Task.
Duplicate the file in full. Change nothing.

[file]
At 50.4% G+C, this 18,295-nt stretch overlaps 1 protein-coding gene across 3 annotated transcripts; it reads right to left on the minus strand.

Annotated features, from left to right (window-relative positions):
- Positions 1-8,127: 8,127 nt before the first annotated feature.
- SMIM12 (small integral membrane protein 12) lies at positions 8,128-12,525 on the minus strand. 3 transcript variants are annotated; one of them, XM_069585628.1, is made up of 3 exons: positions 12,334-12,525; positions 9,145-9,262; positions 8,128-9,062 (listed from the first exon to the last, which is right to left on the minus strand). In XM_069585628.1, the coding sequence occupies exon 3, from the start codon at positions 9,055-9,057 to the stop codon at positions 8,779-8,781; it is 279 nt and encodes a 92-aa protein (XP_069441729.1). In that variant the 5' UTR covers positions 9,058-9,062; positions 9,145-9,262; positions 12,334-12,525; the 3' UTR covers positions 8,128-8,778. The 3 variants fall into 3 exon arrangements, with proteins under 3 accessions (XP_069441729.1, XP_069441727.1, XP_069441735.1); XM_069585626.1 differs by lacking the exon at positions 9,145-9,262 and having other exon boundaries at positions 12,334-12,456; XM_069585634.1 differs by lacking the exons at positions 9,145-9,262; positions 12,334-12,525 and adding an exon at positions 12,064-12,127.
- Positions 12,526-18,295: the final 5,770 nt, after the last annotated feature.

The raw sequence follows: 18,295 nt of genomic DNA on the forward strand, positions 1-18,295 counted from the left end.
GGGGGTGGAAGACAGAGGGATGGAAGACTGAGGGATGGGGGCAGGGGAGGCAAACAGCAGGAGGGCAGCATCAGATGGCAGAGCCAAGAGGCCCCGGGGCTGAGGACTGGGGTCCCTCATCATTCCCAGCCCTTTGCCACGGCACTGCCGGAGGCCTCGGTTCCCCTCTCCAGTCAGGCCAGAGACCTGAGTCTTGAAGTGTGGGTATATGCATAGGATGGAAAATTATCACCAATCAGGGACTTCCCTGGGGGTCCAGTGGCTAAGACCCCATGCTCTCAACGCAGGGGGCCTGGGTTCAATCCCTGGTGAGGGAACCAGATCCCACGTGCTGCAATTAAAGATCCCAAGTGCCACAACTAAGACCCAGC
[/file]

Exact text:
At 50.4% G+C, this 18,295-nt stretch overlaps 1 protein-coding gene across 3 annotated transcripts; it reads right to left on the minus strand.

Annotated features, from left to right (window-relative positions):
- Positions 1-8,127: 8,127 nt before the first annotated feature.
- SMIM12 (small integral membrane protein 12) lies at positions 8,128-12,525 on the minus strand. 3 transcript variants are annotated; one of them, XM_069585628.1, is made up of 3 exons: positions 12,334-12,525; positions 9,145-9,262; positions 8,128-9,062 (listed from the first exon to the last, which is right to left on the minus strand). In XM_069585628.1, the coding sequence occupies exon 3, from the start codon at positions 9,055-9,057 to the stop codon at positions 8,779-8,781; it is 279 nt and encodes a 92-aa protein (XP_069441729.1). In that variant the 5' UTR covers positions 9,058-9,062; positions 9,145-9,262; positions 12,334-12,525; the 3' UTR covers positions 8,128-8,778. The 3 variants fall into 3 exon arrangements, with proteins under 3 accessions (XP_069441729.1, XP_069441727.1, XP_069441735.1); XM_069585626.1 differs by lacking the exon at positions 9,145-9,262 and having other exon boundaries at positions 12,334-12,456; XM_069585634.1 differs by lacking the exons at positions 9,145-9,262; positions 12,334-12,525 and adding an exon at positions 12,064-12,127.
- Positions 12,526-18,295: the final 5,770 nt, after the last annotated feature.

The raw sequence follows: 18,295 nt of genomic DNA on the forward strand, positions 1-18,295 counted from the left end.
GGGGGTGGAAGACAGAGGGATGGAAGACTGAGGGATGGGGGCAGGGGAGGCAAACAGCAGGAGGGCAGCATCAGATGGCAGAGCCAAGAGGCCCCGGGGCTGAGGACTGGGGTCCCTCATCATTCCCAGCCCTTTGCCACGGCACTGCCGGAGGCCTCGGTTCCCCTCTCCAGTCAGGCCAGAGACCTGAGTCTTGAAGTGTGGGTATATGCATAGGATGGAAAATTATCACCAATCAGGGACTTCCCTGGGGGTCCAGTGGCTAAGACCCCATGCTCTCAACGCAGGGGGCCTGGGTTCAATCCCTGGTGAGGGAACCAGATCCCACGTGCTGCAATTAAAGATCCCAAGTGCCACAACTAAGACCCAGC